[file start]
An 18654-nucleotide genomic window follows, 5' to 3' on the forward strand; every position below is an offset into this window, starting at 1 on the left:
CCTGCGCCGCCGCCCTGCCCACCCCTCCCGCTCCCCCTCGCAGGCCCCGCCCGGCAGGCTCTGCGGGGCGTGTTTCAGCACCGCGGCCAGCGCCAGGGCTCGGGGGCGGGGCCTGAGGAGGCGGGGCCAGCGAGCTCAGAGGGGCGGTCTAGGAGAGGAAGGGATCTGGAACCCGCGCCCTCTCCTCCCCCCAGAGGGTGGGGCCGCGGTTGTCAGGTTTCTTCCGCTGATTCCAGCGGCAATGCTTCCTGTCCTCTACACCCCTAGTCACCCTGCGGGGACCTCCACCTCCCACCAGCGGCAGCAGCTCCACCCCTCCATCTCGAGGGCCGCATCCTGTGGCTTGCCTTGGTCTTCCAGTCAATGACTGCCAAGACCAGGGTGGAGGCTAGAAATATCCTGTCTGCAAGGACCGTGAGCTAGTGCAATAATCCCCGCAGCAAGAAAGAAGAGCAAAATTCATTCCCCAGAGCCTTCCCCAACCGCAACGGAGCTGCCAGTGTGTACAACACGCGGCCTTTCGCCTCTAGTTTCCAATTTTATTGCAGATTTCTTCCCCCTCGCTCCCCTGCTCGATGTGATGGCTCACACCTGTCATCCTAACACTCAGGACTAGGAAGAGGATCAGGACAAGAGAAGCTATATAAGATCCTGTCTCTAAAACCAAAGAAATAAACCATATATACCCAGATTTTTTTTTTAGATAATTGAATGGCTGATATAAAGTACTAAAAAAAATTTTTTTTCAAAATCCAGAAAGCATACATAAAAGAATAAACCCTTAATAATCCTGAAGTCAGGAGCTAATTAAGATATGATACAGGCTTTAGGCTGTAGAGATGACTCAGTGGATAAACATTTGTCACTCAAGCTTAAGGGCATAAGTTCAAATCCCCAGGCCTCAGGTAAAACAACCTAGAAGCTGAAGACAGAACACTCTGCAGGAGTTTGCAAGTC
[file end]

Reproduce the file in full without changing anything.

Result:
An 18654-nucleotide genomic window follows, 5' to 3' on the forward strand; every position below is an offset into this window, starting at 1 on the left:
CCTGCGCCGCCGCCCTGCCCACCCCTCCCGCTCCCCCTCGCAGGCCCCGCCCGGCAGGCTCTGCGGGGCGTGTTTCAGCACCGCGGCCAGCGCCAGGGCTCGGGGGCGGGGCCTGAGGAGGCGGGGCCAGCGAGCTCAGAGGGGCGGTCTAGGAGAGGAAGGGATCTGGAACCCGCGCCCTCTCCTCCCCCCAGAGGGTGGGGCCGCGGTTGTCAGGTTTCTTCCGCTGATTCCAGCGGCAATGCTTCCTGTCCTCTACACCCCTAGTCACCCTGCGGGGACCTCCACCTCCCACCAGCGGCAGCAGCTCCACCCCTCCATCTCGAGGGCCGCATCCTGTGGCTTGCCTTGGTCTTCCAGTCAATGACTGCCAAGACCAGGGTGGAGGCTAGAAATATCCTGTCTGCAAGGACCGTGAGCTAGTGCAATAATCCCCGCAGCAAGAAAGAAGAGCAAAATTCATTCCCCAGAGCCTTCCCCAACCGCAACGGAGCTGCCAGTGTGTACAACACGCGGCCTTTCGCCTCTAGTTTCCAATTTTATTGCAGATTTCTTCCCCCTCGCTCCCCTGCTCGATGTGATGGCTCACACCTGTCATCCTAACACTCAGGACTAGGAAGAGGATCAGGACAAGAGAAGCTATATAAGATCCTGTCTCTAAAACCAAAGAAATAAACCATATATACCCAGATTTTTTTTTTAGATAATTGAATGGCTGATATAAAGTACTAAAAAAAATTTTTTTTCAAAATCCAGAAAGCATACATAAAAGAATAAACCCTTAATAATCCTGAAGTCAGGAGCTAATTAAGATATGATACAGGCTTTAGGCTGTAGAGATGACTCAGTGGATAAACATTTGTCACTCAAGCTTAAGGGCATAAGTTCAAATCCCCAGGCCTCAGGTAAAACAACCTAGAAGCTGAAGACAGAACACTCTGCAGGAGTTTGCAAGTC